Homer FPD unhappy with Homer Glen decision
A recent decision to give a Homer Glen business an additional year to comply with the fire code has sparked the disapproval of the Homer Township Fire Protection District.
Acting against the recommendation of fire and building officials and Mayor Jim Daley, village trustees gave Kane Brothers Landscaping a second one-year extension to install required fire alarms and sprinklers. Brothers Frank and Chris Kane said they were “not aware” of how expensive the systems are.
Joey Jeraminas, deputy fire marshal for the fire district, said the Kanes previously have received three years to bring their building, 12137 W. 159th St., up to code. They bought the property — a former single-family residence, tucked away at the end of a long gravel driveway — in 2009.
When fire officials discovered the landscaping business was operating without a permit, “we sent them a letter in June 2010 with all the requirements,” Jeraminas said. “They have known this for three years. And now they have another year. I hope nothing ever happens there.”
Village trustees were given a copy of that June 2010 letter, he said.
The village rezoned the site, issued a special-use zoning permit for outdoor storage in August 2012 and gave the business one year to meet the fire code, village planner Erin Venard said.
The fire district never issued an occupancy permit for the site, but the village, which can overrule the fire district, issued a temporary permit because the business did not meet fire codes, village officials said.
Daley said the Kane brothers “did nothing” in the year they were given to bring their 2,000-square-foot building up to code.
“I am pro-business, but we cannot have six sets of rules. We either enforce them or we don’t. I will not trade safety for dollars,” the mayor said, according to a recording of that village board meeting. Daley said the Lanes have been “given ample time” to acquire the alarms and sprinklers.
“It makes you question, who knows who?” Daley said.
Jeraminas said Homer Glen’s fire code is “very aggressive, very pro-life safety,” as it requires all buildings built or remodeled after the code was adopted in September 2007 to have fire alarms and sprinkler systems. The only structures not required to have sprinklers are single-family homes.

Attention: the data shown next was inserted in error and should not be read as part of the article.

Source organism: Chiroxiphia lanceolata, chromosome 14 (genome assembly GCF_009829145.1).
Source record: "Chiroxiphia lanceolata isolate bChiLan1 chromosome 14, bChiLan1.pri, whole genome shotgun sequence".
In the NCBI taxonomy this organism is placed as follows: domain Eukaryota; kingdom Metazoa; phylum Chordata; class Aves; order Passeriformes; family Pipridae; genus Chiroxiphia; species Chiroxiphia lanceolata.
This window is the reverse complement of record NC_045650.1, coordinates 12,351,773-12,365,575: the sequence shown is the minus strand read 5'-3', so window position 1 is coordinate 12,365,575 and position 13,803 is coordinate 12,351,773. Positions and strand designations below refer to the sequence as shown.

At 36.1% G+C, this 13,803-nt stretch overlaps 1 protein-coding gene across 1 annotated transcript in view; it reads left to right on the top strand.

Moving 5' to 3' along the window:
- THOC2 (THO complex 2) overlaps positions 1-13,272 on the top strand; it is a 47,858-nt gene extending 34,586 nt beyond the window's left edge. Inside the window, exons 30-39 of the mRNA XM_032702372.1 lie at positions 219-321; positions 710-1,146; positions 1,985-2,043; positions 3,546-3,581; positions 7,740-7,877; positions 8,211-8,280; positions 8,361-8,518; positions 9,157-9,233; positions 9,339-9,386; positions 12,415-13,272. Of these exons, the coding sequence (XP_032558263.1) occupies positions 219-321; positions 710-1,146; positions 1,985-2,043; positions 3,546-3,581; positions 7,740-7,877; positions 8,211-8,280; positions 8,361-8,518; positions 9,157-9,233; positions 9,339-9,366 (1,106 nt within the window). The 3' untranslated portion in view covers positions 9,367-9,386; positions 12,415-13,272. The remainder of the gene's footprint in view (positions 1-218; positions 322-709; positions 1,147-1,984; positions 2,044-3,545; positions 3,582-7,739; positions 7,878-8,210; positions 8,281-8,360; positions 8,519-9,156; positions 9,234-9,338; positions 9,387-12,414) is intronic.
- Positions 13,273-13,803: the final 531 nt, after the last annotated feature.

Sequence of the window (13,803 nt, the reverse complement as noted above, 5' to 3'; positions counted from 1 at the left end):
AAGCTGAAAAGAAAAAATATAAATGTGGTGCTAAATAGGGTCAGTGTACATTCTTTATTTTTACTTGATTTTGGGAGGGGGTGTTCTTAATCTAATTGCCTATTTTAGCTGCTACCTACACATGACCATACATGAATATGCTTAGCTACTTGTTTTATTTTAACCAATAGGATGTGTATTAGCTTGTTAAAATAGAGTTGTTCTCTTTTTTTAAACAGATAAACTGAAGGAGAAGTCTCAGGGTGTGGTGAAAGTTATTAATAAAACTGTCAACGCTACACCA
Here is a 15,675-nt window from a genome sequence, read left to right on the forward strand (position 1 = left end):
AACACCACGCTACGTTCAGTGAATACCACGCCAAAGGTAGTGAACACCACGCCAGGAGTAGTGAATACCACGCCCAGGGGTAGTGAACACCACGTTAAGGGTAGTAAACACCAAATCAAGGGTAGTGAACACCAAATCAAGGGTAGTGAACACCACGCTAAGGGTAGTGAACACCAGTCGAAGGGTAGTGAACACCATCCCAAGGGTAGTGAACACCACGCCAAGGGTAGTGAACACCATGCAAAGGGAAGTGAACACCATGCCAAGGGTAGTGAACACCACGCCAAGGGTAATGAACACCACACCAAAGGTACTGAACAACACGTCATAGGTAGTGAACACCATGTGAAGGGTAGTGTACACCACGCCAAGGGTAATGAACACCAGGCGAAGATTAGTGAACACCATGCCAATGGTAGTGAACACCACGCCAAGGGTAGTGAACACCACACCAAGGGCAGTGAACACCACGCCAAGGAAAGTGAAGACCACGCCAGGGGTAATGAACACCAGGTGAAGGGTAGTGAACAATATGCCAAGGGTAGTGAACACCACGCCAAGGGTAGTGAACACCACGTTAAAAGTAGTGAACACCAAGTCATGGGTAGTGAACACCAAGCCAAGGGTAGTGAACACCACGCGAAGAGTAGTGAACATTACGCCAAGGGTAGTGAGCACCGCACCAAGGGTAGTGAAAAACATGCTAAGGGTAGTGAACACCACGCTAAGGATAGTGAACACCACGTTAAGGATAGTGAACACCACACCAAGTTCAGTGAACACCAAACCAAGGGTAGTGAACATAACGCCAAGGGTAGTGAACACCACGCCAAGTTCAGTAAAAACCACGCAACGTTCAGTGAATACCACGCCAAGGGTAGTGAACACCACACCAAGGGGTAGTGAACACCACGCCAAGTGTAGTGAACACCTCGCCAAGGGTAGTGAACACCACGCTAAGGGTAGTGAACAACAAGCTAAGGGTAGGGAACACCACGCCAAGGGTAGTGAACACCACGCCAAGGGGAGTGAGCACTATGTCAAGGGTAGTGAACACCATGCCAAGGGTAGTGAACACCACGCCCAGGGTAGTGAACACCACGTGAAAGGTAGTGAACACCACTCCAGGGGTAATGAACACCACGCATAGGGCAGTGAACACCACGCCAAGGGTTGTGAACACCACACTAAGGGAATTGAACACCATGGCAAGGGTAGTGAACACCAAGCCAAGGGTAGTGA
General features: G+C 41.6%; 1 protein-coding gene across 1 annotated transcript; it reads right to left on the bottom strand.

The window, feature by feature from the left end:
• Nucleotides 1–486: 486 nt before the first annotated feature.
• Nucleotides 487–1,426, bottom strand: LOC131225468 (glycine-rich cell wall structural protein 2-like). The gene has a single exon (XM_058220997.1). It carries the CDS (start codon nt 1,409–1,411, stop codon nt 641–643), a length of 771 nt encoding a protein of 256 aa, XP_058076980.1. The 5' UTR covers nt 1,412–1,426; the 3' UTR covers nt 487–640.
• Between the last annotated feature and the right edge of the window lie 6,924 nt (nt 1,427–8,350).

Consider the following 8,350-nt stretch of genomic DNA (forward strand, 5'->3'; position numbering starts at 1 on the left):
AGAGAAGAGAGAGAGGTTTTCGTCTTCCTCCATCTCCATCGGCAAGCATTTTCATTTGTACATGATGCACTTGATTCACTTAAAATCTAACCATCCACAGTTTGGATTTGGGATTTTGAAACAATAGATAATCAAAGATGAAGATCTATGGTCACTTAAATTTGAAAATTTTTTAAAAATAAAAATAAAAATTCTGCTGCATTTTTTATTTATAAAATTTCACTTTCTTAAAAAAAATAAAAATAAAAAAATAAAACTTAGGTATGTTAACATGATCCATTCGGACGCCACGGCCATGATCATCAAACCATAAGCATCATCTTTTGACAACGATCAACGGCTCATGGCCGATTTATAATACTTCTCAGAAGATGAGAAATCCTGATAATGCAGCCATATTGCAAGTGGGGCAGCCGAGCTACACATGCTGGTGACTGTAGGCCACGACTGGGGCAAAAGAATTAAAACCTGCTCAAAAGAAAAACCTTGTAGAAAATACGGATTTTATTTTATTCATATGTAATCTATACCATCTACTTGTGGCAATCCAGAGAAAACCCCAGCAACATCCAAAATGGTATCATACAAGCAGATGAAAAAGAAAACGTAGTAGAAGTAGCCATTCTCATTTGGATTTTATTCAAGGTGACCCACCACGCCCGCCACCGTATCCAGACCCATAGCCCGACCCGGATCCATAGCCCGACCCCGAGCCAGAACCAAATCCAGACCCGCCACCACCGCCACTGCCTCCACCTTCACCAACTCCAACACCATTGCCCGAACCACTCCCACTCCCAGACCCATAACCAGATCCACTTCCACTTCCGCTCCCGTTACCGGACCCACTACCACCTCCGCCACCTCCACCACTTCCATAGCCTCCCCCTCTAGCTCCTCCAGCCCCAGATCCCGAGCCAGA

If an owner changes the use of the building or remodels or adds to it, it must be brought to current code, he said, adding that the Kanes rezoned the property, changed its use and renovated the structure.
“Our goal is to make sure everyone is safe. Codes are made to prevent fires and loss of life,” Jeraminas said, not just the lives of building occupants but also the lives of emergency personnel responding to a fire.
The Kane brothers declined to be interviewed for this article. According to a taped recording of the Aug. 27 village board meeting, they argued that their business was seasonal, their building not open to the public and they have only three or four employees. They meet with people in their homes to sell their landscaping designs, they told the board.
They submitted plans for a fire alarm system, which has been approved by the fire district and is awaiting installation, Jeraminas said.
The Kanes’ attorney, Richard Kavanaugh, said at the Aug. 27 meeting that the sprinklers could be installed in six to nine months but they were asking for another year “just to be sure.”
Trustee Tedd Kagianas said at the meeting, “How can we circumvent life safety issues? Others went through the expense. If we do this, several businesses will call and question the integrity of our codes.”
But he voted to give the Kanes one more year to comply, explaining that he was one of the last trustees to vote and by then “it was a foregone conclusion.” He said he has known Kavanaugh a long time and believes he is a “man of his word.”
Kavanaugh is a former chairman of the Will County Republican Party. Kagianas is third vice-president of the county organization, and he and Trustee Mike Costa are GOP committeemen.
Trustee Margaret Sabo, who was on the board when the fire code was adopted, said the Kane brothers were being “aboveboard” and faced “extremely unique circumstances” in trying to do what the village asked.
“I think we should look at this on a case-by-case basis,” she said. “Let’s give them a chance.”
A week after the vote, Keith Hojek, president of the Homer Township Fire Protection District Board, wrote a letter to the mayor expressing his “disapproval” with the village board’s decision.